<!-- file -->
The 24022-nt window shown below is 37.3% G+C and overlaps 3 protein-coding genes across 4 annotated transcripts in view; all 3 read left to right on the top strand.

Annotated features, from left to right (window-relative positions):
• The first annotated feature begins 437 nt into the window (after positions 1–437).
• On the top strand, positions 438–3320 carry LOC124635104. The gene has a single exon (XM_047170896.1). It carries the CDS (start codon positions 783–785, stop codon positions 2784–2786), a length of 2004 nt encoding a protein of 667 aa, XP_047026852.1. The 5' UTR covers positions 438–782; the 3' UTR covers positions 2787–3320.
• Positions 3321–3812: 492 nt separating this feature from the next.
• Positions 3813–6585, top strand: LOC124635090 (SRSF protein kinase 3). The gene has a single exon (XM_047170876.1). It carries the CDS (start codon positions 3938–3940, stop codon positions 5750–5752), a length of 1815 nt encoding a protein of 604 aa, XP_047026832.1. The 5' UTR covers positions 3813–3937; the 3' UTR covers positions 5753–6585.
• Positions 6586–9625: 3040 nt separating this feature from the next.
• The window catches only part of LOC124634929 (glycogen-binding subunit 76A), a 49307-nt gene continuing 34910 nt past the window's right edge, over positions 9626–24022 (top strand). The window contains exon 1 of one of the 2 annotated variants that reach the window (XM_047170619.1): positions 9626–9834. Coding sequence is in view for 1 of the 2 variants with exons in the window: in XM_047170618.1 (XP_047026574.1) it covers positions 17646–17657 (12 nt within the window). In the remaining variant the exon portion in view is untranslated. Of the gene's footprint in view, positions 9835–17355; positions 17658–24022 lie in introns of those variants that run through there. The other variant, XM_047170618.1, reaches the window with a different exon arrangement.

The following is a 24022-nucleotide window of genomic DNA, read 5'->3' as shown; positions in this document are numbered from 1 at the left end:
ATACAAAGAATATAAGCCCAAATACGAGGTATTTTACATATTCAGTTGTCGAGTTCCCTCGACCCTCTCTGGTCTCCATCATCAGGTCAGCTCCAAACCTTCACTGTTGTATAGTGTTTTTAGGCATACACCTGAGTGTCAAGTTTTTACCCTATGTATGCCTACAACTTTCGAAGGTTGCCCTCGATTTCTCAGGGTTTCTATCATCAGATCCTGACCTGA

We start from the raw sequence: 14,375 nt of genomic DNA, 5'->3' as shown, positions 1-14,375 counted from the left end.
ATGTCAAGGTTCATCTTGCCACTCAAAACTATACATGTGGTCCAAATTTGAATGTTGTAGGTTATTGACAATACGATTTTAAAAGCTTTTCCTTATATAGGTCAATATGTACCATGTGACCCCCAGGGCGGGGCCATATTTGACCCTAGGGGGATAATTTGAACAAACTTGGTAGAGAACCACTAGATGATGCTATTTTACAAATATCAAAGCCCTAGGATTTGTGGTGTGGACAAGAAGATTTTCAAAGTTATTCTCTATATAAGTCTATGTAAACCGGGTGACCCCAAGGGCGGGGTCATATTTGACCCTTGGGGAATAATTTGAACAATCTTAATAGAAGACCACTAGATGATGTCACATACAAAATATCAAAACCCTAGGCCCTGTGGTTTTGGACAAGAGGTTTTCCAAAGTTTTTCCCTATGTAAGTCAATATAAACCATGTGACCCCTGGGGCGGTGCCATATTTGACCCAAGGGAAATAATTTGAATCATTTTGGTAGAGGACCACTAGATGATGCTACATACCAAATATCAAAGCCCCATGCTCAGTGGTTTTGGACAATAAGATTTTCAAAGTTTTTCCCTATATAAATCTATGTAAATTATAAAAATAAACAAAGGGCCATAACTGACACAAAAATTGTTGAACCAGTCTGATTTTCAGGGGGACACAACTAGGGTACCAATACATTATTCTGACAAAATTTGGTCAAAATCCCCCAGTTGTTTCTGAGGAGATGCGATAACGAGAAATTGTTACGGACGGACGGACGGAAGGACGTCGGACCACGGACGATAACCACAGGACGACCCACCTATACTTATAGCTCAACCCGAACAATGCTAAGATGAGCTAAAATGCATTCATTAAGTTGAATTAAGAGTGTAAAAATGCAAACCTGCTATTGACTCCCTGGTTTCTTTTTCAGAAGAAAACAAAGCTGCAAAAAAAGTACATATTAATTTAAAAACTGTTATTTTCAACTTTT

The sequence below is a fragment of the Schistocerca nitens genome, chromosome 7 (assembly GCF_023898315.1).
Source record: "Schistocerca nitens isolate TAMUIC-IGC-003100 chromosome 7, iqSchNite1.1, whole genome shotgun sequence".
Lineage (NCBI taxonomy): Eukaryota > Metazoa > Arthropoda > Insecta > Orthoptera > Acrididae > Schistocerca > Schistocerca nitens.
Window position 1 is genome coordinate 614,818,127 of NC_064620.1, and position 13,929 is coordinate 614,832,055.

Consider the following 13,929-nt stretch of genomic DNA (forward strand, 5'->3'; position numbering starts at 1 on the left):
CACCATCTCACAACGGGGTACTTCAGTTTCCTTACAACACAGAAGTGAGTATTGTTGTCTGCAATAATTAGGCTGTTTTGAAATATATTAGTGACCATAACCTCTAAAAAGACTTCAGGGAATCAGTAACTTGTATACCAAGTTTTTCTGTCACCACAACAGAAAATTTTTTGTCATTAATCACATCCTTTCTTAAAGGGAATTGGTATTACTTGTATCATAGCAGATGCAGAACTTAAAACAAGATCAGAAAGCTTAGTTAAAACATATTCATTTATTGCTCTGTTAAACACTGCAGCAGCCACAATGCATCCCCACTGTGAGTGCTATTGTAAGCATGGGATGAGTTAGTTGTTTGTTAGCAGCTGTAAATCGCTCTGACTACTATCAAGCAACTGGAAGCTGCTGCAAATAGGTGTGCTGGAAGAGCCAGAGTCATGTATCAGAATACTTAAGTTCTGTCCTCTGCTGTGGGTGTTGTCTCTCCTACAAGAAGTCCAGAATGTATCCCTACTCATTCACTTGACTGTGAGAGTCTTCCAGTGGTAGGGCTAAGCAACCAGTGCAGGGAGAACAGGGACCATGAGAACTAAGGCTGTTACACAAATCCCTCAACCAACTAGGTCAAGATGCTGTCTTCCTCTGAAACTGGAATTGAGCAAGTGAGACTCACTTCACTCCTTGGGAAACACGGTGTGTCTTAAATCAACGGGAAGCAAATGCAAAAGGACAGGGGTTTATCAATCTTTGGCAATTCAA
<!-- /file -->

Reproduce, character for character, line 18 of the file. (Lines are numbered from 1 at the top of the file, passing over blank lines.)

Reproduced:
CACCATCTCACAACGGGGTACTTCAGTTTCCTTACAACACAGAAGTGAGTATTGTTGTCTGCAATAATTAGGCTGTTTTGAAATATATTAGTGACCATAACCTCTAAAAAGACTTCAGGGAATCAGTAACTTGTATACCAAGTTTTTCTGTCACCACAACAGAAAATTTTTTGTCATTAATCACATCCTTTCTTAAAGGGAATTGGTATTACTTGTATCATAGCAGATGCAGAACTTAAAACAAGATCAGAAAGCTTAGTTAAAACATATTCATTTATTGCTCTGTTAAACACTGCAGCAGCCACAATGCATCCCCACTGTGAGTGCTATTGTAAGCATGGGATGAGTTAGTTGTTTGTTAGCAGCTGTAAATCGCTCTGACTACTATCAAGCAACTGGAAGCTGCTGCAAATAGGTGTGCTGGAAGAGCCAGAGTCATGTATCAGAATACTTAAGTTCTGTCCTCTGCTGTGGGTGTTGTCTCTCCTACAAGAAGTCCAGAATGTATCCCTACTCATTCACTTGACTGTGAGAGTCTTCCAGTGGTAGGGCTAAGCAACCAGTGCAGGGAGAACAGGGACCATGAGAACTAAGGCTGTTACACAAATCCCTCAACCAACTAGGTCAAGATGCTGTCTTCCTCTGAAACTGGAATTGAGCAAGTGAGACTCACTTCACTCCTTGGGAAACACGGTGTGTCTTAAATCAACGGGAAGCAAATGCAAAAGGACAGGGGTTTATCAATCTTTGGCAATTCAA